We're journalists, not stenographers
Some readers of this and other newspapers complain we're biased and call on us to report "just the facts."
But we don't think you'd appreciate it if we were to simply transcribe and publish the information we receive from government and other sources.
Our job is to dig deeper than a news release, to ask questions and consider as many angles of a story as we can. In the case of a breaking news story, we work to publish a clear, detailed and accurate story as soon as possible.
If there's more to be reported, we should follow up until we, and our readers, are satisfied, then follow up a little more.
An adage many of us learn at the beginning of our careers holds that we should report the news "without fear or favor." That saying originated with Adolph Ochs, who wrote upon assuming control of the New York Times in 1896 that the paper should "give the news impartially, without fear or favor, regardless of party, sect, or interests involved."
We got to thinking about all this after reading a story by Roy Peter Clark, an author who teaches at Poynter Institute, a non-profit that provides fact-checking, media literacy and journalism ethics training. The story was published on Poynter's website and the headline read, "In journalism, 'objective' is a good word with a noble history. But let's consider 'distance from neutrality.'''
Clark wrote that the concept of "objective" journalism has become problematic and confusing and may have lost all practical meaning. He proposed replacing it with neutral, disinterested, nonpartisan, impartial and independent. He proposed a scale of zero to five to measure a newsroom's distance from neutrality.
Objective journalism, which is zero on Clark's scale, is characterized by: "stenographic reporting, over-attribution, fairness defined as 'two sides,' false equivalence, context that is thin or nonexistent, no investigations, no editorial positions, no fact-checking of statements by experts, no interest in diversity."
Is that what our audience wants? We don't think so.
Next on Clark's scale is "neutral," and numbers two to five on his scale are "engaged, advocacy, partisan and propaganda."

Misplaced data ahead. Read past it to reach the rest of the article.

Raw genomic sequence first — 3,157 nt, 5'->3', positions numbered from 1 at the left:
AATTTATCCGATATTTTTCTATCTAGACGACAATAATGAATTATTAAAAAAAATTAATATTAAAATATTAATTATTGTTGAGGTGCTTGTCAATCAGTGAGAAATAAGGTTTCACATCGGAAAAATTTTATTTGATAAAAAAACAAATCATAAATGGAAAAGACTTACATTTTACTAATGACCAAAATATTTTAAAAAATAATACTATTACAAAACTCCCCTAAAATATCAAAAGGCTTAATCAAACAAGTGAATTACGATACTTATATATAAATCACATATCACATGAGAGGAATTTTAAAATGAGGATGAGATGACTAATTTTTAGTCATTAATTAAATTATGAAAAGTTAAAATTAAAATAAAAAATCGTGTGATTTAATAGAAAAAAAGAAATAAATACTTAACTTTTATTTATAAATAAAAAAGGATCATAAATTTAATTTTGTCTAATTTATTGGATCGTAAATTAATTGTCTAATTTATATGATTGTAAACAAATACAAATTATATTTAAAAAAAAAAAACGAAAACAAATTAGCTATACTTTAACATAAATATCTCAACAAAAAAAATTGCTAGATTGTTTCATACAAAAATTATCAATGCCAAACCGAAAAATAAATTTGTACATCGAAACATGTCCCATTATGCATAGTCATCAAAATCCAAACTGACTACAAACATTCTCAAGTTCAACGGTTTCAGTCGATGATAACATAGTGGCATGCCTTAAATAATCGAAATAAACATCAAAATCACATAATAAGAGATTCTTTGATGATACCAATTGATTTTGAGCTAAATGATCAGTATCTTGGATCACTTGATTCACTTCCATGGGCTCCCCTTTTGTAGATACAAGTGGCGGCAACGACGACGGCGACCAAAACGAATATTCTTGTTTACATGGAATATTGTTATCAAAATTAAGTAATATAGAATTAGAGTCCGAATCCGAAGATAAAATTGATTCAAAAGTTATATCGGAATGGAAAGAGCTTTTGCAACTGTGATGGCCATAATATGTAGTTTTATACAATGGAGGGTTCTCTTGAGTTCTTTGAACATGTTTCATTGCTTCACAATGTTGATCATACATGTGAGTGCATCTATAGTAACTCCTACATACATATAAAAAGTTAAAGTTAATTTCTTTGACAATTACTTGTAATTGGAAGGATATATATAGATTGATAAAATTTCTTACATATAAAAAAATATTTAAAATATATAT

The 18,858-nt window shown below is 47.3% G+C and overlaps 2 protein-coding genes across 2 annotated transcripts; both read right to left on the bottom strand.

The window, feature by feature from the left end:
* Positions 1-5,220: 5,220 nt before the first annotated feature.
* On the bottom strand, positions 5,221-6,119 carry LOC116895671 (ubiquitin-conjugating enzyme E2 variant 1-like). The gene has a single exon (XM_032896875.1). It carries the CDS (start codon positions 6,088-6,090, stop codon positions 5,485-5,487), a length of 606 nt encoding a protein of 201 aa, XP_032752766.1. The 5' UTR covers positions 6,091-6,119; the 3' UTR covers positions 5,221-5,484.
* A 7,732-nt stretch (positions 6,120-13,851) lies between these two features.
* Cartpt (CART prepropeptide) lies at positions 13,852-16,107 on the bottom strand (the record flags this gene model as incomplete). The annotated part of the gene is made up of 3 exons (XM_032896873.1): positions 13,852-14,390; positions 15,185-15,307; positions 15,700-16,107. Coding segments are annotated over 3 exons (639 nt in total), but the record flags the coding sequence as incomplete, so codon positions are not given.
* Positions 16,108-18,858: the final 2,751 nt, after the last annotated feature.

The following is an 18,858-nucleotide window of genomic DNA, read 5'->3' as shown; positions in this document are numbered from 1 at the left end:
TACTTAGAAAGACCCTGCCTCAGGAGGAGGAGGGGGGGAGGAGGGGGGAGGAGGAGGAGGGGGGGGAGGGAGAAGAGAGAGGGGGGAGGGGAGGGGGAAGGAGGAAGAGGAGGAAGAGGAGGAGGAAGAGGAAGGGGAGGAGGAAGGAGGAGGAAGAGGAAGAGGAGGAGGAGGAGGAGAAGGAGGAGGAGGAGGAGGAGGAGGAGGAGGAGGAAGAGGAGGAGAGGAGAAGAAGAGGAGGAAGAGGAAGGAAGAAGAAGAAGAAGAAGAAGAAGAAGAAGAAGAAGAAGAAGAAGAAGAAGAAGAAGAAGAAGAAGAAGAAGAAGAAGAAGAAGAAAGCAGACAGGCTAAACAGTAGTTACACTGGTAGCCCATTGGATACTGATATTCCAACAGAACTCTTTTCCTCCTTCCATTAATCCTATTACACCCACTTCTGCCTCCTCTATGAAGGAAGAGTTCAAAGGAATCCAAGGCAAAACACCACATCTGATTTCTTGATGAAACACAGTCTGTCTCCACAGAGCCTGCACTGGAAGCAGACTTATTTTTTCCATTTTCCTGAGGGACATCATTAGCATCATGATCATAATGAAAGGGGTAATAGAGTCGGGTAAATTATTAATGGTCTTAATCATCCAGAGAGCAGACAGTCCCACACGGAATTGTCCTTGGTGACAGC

After reading Clark's definitions, I concluded most of the content produced by The Day newsroom remains neutral, though we're striving for "engaged" in some aspects of our work.
(We're talking about news stories, not editorials or opinion writing by columnists David Collins and Mike DiMauro.)
Clark writes that neutral journalism "was the norm through many decades of the 20th century and is practiced to some degree in every mainstream newsroom, but has recently come under pressure."
He writes of engaged journalism, "This form of journalism finds paths to public service that do not always require neutrality as a value. What is sometimes thought of as antagonistic to neutral journalism is here reimagined as a positive, such as a belief in the value of diverse points of view on the same experience. It is the direction where many news organizations are leaning, but it lacks a name."
The investigative project The Day is conducting around affordable housing — we'll update you soon on the Housing Solutions Lab — contains elements of "advocacy."
The characteristics of advocacy reporting are, according to Clark: "a narrower — but deeper — focus on stories of particular interest, transparency about its mission and purpose, promoting actions — including the raising of money — to support a cause; attention to alternative viewpoints, but often to debate them; coverage of groups and topics ignored or under-covered by mainstream organizations; complex definitions of diversity to match groups and causes being promoted; fact-checking, targeted to oppositional groups; accuracy a value, supported by corrections."
Take a look at Clark's article, then tell us what you think. We're asking that question without fear or favor as we strive to be transparent about our work.
Karen Florin is The Day's engagement editor. She can be reached at email@example.com or (860) 701-4217.